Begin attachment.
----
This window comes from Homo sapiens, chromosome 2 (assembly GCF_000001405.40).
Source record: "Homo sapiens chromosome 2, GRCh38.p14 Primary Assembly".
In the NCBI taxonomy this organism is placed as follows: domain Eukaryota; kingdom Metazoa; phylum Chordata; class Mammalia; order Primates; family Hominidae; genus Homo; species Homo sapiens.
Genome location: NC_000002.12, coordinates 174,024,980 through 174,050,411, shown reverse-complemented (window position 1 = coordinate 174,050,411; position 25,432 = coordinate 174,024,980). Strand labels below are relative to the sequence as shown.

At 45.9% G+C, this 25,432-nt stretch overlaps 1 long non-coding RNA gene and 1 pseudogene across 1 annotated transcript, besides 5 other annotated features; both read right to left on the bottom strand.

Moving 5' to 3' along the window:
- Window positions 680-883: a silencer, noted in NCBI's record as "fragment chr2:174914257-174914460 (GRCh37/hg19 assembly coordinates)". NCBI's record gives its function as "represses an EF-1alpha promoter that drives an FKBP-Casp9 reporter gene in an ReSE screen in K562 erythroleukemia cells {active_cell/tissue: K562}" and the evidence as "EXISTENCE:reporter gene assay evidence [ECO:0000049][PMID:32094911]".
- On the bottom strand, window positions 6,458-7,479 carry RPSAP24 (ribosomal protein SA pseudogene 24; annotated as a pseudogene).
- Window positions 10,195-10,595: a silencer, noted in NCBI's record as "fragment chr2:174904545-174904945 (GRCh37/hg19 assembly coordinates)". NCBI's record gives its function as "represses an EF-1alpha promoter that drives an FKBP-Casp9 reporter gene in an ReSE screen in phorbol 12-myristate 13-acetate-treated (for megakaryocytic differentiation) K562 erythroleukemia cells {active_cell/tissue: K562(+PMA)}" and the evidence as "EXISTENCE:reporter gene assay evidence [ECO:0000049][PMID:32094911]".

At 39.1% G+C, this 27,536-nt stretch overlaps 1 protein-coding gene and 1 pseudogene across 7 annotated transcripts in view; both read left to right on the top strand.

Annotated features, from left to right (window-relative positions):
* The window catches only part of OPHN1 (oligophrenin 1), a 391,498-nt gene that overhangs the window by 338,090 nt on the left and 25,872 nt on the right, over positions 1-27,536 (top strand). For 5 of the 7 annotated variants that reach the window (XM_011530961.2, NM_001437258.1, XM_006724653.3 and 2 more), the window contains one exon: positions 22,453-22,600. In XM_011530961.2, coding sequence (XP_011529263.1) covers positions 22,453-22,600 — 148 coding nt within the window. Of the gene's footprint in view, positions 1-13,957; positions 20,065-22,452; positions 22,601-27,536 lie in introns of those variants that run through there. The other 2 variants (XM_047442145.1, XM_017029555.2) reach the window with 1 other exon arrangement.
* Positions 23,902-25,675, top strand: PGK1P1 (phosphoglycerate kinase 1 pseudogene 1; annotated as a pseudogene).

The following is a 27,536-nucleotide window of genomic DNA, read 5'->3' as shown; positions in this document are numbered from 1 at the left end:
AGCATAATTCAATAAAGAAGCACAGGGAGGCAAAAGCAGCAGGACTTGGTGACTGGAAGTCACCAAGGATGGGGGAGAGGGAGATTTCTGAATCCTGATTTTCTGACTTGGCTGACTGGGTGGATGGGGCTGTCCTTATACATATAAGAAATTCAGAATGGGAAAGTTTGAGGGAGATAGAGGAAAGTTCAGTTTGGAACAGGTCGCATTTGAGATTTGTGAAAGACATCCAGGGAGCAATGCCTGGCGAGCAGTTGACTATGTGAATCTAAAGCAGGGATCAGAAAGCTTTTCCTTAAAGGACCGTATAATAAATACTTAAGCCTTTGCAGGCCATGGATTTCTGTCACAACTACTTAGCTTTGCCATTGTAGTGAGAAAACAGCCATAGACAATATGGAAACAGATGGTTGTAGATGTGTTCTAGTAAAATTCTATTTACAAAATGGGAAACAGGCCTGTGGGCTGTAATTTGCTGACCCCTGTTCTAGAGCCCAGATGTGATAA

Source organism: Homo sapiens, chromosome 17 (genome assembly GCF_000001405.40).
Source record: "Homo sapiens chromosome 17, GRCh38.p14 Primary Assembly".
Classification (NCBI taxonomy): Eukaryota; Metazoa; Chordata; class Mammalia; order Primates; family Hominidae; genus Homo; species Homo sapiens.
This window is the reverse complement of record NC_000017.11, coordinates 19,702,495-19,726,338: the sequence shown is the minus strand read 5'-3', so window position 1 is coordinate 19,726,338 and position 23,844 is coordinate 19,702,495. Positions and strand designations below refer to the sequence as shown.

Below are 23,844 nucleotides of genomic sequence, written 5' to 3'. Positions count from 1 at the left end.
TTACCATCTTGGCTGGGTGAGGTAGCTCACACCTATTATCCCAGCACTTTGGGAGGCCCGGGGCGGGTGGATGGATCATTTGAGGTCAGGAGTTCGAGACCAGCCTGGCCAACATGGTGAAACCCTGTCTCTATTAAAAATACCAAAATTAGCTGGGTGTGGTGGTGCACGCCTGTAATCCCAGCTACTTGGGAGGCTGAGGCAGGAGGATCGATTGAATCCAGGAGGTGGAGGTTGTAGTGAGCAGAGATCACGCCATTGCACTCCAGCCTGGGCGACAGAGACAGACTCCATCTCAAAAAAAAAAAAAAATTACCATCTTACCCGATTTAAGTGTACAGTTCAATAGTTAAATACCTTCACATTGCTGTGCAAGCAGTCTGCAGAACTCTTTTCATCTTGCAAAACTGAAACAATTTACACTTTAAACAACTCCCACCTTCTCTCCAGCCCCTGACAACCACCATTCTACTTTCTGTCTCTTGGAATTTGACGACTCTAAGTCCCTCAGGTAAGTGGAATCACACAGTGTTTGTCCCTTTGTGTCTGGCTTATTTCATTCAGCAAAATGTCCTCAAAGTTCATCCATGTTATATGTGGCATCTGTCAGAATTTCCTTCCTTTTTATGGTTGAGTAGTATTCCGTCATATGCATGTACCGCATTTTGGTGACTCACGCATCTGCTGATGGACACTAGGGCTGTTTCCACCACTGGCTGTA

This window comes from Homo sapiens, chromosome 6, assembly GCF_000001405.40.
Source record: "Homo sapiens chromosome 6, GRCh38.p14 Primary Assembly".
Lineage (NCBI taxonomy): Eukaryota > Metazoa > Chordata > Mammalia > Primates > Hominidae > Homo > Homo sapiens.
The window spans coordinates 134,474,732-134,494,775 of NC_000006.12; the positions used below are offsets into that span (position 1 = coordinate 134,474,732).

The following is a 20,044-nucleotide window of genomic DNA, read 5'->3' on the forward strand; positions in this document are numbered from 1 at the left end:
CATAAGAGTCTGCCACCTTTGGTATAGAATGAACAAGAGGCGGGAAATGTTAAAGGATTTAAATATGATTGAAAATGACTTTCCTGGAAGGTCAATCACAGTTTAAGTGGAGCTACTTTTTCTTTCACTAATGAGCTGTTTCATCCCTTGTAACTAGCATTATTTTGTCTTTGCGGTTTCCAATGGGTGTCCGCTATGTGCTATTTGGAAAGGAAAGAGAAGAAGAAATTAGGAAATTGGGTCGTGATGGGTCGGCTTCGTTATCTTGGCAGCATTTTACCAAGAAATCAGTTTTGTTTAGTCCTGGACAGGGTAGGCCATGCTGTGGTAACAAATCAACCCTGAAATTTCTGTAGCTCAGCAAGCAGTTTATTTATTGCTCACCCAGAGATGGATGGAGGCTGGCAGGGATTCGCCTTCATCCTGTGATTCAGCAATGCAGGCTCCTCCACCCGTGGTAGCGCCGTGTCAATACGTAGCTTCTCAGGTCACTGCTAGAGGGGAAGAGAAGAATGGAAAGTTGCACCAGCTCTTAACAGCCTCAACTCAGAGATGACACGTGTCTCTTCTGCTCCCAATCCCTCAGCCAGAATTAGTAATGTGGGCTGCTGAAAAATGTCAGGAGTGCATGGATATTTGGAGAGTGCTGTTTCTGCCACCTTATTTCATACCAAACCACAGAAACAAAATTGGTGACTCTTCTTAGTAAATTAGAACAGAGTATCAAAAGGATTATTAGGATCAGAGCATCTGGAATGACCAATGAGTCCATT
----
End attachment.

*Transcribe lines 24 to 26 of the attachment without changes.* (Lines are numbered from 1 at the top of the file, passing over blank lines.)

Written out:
Lineage (NCBI taxonomy): Eukaryota > Metazoa > Chordata > Mammalia > Primates > Hominidae > Homo > Homo sapiens.
The window spans coordinates 134,474,732-134,494,775 of NC_000006.12; the positions used below are offsets into that span (position 1 = coordinate 134,474,732).

The following is a 20,044-nucleotide window of genomic DNA, read 5'->3' on the forward strand; positions in this document are numbered from 1 at the left end: